Open main menu

The Washita River is a river in the states of Texas and Oklahoma in the United States. The river is 295 miles (475 km) long and terminates at its confluence with the Red River, which is now part of Lake Texoma (33°55′N 96°35′W / 33.917°N 96.583°W / 33.917; -96.583) on the Texas–Oklahoma border.

Washita River
Ouachita, False Washita
Photo of the Upper Washita River
Upper Washita River in Hemphill County, Texas
Map of the Washita River watershed
CountryUnited States
Physical characteristics
 ⁃ locationRoberts County, Texas
 ⁃ coordinates35°37′32″N 100°35′46″W / 35.6256003°N 100.5962467°W / 35.6256003; -100.5962467[1]
 ⁃ elevation3,028 ft (923 m)
 ⁃ location
Lake Texoma
 ⁃ coordinates
33°54′42″N 96°34′41″W / 33.9117669°N 96.5780504°W / 33.9117669; -96.5780504Coordinates: 33°54′42″N 96°34′41″W / 33.9117669°N 96.5780504°W / 33.9117669; -96.5780504[1]
 ⁃ elevation
617 ft (188 m)
Length295 mi (475 km)
Basin size7,870 sq mi (20,400 km2)
Basin features
River systemRed River
The Washita River at Anadarko, Oklahoma
The Washita River near Pauls Valley, Oklahoma



The Washita River forms in eastern Roberts County, Texas (35°38′N 100°36′W / 35.633°N 100.600°W / 35.633; -100.600), near the town of Miami in the Texas Panhandle. The river crosses Hemphill County, Texas and enters Oklahoma in Roger Mills County. It cuts through the Oklahoma counties of Roger Mills, Custer, Washita, Caddo, Grady, Garvin, Murray, Carter, and Johnston before emptying into Lake Texoma, which is the modern border between Bryan County and Marshall County.[2]

The river bisects the heart of the Anadarko Basin, the fifth-largest natural gas formation area in the United States. When the river reaches the Arbuckle Mountains, it drops 30 feet per mile (5.7 m/km) as it cuts through Big Canyon, a limestone gorge 300 feet (91 m) deep.

The Washita's river bed is made up of unstable mud and sand, and its banks are composed of steeply incised and erosive red earth. This makes it one of the most silt-laden streams in North America. [3]


Along its path, the Foss Dam impounds the Washita River in Custer County to create the Foss Reservoir. Several reservoirs in the Washita River valley hold the waters of small tributaries, including Fort Cobb Lake, Lake Chickasha, and Arbuckle Reservoir.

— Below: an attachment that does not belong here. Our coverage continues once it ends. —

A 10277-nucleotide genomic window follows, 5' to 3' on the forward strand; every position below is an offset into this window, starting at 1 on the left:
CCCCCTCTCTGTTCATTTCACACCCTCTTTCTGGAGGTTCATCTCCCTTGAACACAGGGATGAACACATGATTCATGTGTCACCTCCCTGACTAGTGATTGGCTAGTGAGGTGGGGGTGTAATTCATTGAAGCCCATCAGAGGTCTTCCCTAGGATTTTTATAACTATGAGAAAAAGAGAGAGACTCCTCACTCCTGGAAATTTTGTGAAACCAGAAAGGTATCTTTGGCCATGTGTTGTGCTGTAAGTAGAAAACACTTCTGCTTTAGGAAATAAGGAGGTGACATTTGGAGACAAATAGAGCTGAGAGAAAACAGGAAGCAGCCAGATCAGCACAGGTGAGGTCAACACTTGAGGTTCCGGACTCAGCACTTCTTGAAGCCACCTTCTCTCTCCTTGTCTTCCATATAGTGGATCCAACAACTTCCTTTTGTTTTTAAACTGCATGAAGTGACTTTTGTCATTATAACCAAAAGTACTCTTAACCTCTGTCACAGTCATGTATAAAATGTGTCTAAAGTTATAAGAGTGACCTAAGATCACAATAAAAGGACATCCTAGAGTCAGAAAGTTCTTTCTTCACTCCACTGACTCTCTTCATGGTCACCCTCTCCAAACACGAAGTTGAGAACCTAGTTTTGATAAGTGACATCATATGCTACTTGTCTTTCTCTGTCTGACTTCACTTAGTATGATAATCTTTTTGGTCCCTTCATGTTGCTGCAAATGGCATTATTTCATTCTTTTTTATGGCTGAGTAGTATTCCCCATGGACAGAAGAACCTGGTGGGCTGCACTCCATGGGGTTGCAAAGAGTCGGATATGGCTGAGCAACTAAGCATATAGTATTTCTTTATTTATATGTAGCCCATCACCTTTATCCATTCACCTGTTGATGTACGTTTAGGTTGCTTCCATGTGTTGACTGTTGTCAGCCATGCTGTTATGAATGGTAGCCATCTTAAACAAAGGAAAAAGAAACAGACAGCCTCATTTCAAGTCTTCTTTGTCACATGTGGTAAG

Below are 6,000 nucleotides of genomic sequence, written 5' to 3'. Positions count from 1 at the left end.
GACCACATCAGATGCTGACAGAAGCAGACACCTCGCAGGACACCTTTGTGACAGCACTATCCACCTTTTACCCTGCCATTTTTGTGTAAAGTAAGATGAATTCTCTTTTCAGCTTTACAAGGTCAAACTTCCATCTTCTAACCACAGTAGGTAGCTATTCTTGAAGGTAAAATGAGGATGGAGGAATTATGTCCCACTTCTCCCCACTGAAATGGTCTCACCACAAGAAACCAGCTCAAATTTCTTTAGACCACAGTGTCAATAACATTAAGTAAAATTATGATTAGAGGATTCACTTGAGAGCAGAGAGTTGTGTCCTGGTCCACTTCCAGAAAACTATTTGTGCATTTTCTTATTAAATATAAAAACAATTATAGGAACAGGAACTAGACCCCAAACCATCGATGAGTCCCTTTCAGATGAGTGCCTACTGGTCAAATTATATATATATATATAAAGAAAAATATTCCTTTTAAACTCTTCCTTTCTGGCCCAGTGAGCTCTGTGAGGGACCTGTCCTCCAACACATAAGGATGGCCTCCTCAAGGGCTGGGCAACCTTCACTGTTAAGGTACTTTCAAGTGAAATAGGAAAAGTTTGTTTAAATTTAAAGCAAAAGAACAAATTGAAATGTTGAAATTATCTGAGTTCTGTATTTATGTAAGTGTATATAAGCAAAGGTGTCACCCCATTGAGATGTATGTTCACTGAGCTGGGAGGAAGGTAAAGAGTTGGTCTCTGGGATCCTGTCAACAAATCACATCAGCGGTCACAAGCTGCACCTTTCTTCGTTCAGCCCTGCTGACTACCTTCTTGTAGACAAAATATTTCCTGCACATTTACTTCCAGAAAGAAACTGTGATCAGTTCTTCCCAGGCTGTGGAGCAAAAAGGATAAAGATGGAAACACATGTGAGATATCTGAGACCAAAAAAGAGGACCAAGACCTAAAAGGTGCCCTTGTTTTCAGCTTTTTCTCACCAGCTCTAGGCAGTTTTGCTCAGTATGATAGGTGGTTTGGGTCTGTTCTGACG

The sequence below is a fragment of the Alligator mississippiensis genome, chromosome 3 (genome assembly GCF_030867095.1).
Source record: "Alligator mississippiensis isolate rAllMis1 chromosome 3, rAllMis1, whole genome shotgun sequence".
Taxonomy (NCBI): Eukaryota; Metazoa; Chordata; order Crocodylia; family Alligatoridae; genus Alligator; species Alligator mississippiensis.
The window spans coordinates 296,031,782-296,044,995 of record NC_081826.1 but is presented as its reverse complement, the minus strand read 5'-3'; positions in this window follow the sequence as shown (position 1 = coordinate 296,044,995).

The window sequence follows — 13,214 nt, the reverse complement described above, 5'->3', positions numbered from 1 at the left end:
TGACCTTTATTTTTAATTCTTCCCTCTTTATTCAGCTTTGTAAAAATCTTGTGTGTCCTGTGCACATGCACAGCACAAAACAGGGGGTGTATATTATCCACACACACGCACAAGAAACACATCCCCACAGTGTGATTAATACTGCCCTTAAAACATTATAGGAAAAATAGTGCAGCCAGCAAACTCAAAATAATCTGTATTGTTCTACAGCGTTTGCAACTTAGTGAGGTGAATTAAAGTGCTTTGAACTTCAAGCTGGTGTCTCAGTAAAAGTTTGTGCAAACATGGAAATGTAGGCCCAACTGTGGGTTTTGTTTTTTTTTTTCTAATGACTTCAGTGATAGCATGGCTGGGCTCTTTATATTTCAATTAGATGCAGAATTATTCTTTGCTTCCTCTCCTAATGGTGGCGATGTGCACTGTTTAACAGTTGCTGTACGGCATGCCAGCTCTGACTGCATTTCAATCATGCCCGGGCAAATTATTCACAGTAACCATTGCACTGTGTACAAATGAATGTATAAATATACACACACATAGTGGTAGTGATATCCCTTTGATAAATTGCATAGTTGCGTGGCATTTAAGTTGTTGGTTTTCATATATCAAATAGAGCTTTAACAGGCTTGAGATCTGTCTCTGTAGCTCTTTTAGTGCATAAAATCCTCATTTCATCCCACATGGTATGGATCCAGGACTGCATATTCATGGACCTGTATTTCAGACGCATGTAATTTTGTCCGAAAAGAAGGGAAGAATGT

French explorers discovered the Washita River in the early 18th century while traveling upstream on the Red River and thought it was the same stream described by friendly Choctaw tribesmen as the Ouachita River. They soon found that it appeared very different from descriptions of the Ouachita, and named it the Faux Ouachita (False Ouachita). The name was later referred to by English-speaking American settlers as False Washita. After the American Civil War, Americans referred to the river as the Washita.[4]

In 1842, General and future President Zachary Taylor established Fort Washita near the lower end of the river to protect resettled citizens of the Choctaw and Chickasaw nations, who had been removed from the Southeastern United States, from the Plains Indians inhabiting the area. The fort was about 19 miles (31 km) above the confluence of the Washita and Red rivers.[5]

During the later Indian Wars, the Battle of Washita River (also known as the Washita River Massacre) occurred at dawn on November 27, 1868. Lt. Col. George Armstrong Custer’s 7th U.S. Cavalry attacked Black Kettle’s Cheyenne village on the Washita River near present-day Cheyenne, Oklahoma, killing many inhabitants.

Capt. Wyllys Lyman's wagon train was besieged by Indians near the Washita in Hemphill County on September 9–14, 1874.[2]

See alsoEdit


  1. ^ a b U.S. Geological Survey Geographic Names Information System: Washita River
  2. ^ a b "Washita River." Texas State Historical Association (TSHA). June 15, 2010. Accessed March 12, 2018.
  3. ^ Arthur C. Benke; Colbert E. Cushing (2005). Rivers of North America. Academic Press. p. 1144. ISBN 9780120882533.
  4. ^ Wright, Muriel H. "Some Geographic Names of French Origin in Oklahoma." Chronicles of Oklahoma. Volume 7, Number 2, pp. 188-193. Accessed March 5, 2016.
  5. ^ Johnston, Joseph; Randolph Marcy; William Whiting (1850). Reports of the Secretary of War: With Reconnaissances of Routes from San Antonio to El Paso. Union Office. p. 250.

External linksEdit